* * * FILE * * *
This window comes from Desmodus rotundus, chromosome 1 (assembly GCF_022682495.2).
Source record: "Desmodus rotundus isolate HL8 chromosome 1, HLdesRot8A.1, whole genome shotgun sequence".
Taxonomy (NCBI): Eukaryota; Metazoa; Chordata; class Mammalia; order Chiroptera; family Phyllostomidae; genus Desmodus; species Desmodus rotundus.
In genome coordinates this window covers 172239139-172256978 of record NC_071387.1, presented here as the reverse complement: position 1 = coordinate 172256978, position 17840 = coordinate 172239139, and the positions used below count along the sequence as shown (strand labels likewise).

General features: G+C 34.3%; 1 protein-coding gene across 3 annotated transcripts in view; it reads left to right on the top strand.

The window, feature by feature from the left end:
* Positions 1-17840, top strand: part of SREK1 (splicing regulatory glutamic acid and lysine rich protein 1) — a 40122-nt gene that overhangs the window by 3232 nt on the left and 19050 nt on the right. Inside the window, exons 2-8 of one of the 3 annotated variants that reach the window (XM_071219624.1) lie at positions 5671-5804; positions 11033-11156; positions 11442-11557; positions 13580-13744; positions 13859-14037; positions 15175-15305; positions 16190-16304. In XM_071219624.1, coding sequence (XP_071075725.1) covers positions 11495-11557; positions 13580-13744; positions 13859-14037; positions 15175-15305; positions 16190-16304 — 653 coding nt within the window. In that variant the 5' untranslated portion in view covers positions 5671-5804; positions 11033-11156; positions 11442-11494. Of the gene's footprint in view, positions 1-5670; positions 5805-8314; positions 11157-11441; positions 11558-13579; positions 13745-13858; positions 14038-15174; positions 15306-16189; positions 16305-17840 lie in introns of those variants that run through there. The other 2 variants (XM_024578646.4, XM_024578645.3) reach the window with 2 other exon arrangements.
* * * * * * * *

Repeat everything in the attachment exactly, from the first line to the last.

This window comes from Desmodus rotundus, chromosome 1 (assembly GCF_022682495.2).
Source record: "Desmodus rotundus isolate HL8 chromosome 1, HLdesRot8A.1, whole genome shotgun sequence".
Taxonomy (NCBI): Eukaryota; Metazoa; Chordata; class Mammalia; order Chiroptera; family Phyllostomidae; genus Desmodus; species Desmodus rotundus.
In genome coordinates this window covers 172239139-172256978 of record NC_071387.1, presented here as the reverse complement: position 1 = coordinate 172256978, position 17840 = coordinate 172239139, and the positions used below count along the sequence as shown (strand labels likewise).

General features: G+C 34.3%; 1 protein-coding gene across 3 annotated transcripts in view; it reads left to right on the top strand.

The window, feature by feature from the left end:
* Positions 1-17840, top strand: part of SREK1 (splicing regulatory glutamic acid and lysine rich protein 1) — a 40122-nt gene that overhangs the window by 3232 nt on the left and 19050 nt on the right. Inside the window, exons 2-8 of one of the 3 annotated variants that reach the window (XM_071219624.1) lie at positions 5671-5804; positions 11033-11156; positions 11442-11557; positions 13580-13744; positions 13859-14037; positions 15175-15305; positions 16190-16304. In XM_071219624.1, coding sequence (XP_071075725.1) covers positions 11495-11557; positions 13580-13744; positions 13859-14037; positions 15175-15305; positions 16190-16304 — 653 coding nt within the window. In that variant the 5' untranslated portion in view covers positions 5671-5804; positions 11033-11156; positions 11442-11494. Of the gene's footprint in view, positions 1-5670; positions 5805-8314; positions 11157-11441; positions 11558-13579; positions 13745-13858; positions 14038-15174; positions 15306-16189; positions 16305-17840 lie in introns of those variants that run through there. The other 2 variants (XM_024578646.4, XM_024578645.3) reach the window with 2 other exon arrangements.